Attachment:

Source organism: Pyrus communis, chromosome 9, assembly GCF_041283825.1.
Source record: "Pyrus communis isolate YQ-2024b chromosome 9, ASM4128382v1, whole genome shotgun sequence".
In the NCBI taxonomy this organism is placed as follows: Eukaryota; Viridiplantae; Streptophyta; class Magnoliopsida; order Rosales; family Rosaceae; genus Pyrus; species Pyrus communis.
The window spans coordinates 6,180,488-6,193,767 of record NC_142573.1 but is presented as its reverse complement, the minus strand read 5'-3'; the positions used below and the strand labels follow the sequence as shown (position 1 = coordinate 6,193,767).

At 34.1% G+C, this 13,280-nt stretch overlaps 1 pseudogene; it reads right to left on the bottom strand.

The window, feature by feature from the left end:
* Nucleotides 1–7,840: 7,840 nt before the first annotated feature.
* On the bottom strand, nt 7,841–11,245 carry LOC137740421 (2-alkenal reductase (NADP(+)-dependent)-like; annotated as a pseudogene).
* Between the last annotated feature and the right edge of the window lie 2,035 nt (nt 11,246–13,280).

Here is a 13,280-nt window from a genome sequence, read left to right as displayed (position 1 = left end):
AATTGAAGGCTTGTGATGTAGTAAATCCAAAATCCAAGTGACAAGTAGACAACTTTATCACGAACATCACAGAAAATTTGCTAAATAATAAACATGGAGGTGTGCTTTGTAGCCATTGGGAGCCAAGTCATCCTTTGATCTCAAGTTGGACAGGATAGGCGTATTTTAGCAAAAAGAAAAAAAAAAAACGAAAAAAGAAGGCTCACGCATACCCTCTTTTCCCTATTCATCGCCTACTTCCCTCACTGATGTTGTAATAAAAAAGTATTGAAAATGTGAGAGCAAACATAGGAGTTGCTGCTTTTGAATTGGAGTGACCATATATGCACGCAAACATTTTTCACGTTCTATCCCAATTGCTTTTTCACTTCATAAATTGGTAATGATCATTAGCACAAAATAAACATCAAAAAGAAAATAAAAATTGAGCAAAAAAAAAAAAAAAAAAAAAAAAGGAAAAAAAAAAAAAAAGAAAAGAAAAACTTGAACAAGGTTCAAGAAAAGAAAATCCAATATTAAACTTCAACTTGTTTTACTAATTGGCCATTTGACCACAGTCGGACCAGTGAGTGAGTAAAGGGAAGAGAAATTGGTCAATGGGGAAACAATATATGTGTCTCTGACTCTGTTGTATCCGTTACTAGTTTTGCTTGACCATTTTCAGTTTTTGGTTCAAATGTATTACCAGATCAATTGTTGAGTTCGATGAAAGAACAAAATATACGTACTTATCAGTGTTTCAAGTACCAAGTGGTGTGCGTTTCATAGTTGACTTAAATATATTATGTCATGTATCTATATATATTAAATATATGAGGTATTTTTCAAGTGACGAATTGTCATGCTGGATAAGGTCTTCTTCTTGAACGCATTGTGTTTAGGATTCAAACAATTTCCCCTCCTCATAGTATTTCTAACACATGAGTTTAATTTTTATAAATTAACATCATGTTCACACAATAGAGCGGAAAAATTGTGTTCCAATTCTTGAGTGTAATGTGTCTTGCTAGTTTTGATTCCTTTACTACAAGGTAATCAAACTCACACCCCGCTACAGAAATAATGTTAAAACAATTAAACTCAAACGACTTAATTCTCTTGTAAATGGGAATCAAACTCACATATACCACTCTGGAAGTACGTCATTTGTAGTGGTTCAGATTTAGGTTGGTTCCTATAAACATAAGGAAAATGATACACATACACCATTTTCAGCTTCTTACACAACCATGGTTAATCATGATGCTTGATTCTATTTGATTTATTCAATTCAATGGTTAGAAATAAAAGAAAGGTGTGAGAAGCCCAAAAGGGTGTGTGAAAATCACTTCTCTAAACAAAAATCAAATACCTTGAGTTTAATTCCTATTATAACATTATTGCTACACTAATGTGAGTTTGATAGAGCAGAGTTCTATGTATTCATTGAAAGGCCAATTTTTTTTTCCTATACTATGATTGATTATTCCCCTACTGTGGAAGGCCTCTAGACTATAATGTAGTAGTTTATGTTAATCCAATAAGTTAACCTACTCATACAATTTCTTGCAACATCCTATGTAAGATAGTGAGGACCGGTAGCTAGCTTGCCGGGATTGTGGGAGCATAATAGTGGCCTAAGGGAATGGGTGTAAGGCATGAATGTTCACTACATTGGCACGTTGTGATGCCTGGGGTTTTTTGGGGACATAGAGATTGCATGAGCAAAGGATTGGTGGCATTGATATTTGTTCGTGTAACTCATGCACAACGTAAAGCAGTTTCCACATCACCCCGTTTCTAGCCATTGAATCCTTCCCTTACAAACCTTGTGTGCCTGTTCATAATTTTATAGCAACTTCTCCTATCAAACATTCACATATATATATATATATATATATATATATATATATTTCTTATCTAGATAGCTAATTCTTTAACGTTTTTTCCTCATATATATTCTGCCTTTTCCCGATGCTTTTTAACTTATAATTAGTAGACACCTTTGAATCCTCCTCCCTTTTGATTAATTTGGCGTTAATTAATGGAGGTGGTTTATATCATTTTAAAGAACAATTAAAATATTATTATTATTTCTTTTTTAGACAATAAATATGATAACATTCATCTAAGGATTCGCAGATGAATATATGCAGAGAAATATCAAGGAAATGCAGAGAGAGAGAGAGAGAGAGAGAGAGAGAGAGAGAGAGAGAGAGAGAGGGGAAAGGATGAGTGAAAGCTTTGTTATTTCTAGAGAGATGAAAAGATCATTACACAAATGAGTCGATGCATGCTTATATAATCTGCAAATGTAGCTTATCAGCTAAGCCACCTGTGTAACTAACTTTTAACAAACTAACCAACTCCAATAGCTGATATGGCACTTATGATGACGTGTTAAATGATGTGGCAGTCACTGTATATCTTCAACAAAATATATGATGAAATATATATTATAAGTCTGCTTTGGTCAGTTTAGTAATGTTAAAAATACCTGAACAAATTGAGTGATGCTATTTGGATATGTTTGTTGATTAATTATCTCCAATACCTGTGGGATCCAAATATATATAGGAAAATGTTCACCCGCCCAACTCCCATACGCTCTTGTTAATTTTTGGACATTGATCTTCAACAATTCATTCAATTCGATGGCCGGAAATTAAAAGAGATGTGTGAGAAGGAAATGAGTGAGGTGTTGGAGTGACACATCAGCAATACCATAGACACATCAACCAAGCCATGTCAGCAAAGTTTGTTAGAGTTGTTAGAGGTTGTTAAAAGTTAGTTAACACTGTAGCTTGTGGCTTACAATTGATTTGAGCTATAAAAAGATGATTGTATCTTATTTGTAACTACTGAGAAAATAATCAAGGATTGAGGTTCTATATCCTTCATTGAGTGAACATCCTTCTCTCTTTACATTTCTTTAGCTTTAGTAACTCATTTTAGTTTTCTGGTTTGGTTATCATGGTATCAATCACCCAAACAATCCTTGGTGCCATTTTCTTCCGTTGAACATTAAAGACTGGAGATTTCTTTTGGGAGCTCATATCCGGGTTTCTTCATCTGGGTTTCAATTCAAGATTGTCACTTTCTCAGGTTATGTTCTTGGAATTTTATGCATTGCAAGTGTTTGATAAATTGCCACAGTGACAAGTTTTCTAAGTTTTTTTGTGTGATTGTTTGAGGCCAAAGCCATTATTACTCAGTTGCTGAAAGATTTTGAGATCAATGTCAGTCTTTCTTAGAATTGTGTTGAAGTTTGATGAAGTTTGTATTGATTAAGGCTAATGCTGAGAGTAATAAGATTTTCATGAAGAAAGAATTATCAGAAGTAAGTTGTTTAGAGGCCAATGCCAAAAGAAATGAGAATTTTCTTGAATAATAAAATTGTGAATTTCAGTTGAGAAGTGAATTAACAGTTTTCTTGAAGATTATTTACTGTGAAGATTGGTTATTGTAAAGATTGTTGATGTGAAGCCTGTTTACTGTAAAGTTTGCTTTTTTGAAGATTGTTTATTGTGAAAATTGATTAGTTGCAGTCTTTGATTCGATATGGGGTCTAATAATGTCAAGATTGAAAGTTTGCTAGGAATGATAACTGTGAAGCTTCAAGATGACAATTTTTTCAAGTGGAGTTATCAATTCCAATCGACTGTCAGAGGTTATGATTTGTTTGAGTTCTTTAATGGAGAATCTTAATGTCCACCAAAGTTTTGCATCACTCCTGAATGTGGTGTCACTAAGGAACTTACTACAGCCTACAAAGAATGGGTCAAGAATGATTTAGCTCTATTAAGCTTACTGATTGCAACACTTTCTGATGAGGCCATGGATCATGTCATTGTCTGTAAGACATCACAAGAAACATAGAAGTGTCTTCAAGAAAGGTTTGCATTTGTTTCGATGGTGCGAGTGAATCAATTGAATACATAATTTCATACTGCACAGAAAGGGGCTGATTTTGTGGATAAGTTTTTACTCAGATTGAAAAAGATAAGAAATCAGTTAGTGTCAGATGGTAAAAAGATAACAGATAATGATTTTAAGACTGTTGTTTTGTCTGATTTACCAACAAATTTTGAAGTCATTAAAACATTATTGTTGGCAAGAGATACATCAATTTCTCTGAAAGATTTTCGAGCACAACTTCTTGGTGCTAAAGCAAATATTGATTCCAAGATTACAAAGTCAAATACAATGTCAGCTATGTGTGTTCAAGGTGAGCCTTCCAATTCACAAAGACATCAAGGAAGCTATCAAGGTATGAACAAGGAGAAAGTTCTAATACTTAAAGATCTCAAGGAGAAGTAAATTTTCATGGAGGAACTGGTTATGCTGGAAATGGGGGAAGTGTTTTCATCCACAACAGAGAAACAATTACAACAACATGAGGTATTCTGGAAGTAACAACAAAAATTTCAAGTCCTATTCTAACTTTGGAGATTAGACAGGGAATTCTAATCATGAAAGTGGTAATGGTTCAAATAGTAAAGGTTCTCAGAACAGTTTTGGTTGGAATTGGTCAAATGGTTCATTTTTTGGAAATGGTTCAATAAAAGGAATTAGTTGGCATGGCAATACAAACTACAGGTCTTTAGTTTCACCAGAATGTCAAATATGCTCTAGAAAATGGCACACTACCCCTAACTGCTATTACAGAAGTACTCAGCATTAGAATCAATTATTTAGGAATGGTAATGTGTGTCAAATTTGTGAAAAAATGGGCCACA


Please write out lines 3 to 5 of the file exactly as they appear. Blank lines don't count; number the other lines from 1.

In the NCBI taxonomy this organism is placed as follows: Eukaryota; Viridiplantae; Streptophyta; class Magnoliopsida; order Rosales; family Rosaceae; genus Pyrus; species Pyrus communis.
The window spans coordinates 6,180,488-6,193,767 of record NC_142573.1 but is presented as its reverse complement, the minus strand read 5'-3'; the positions used below and the strand labels follow the sequence as shown (position 1 = coordinate 6,193,767).

At 34.1% G+C, this 13,280-nt stretch overlaps 1 pseudogene; it reads right to left on the bottom strand.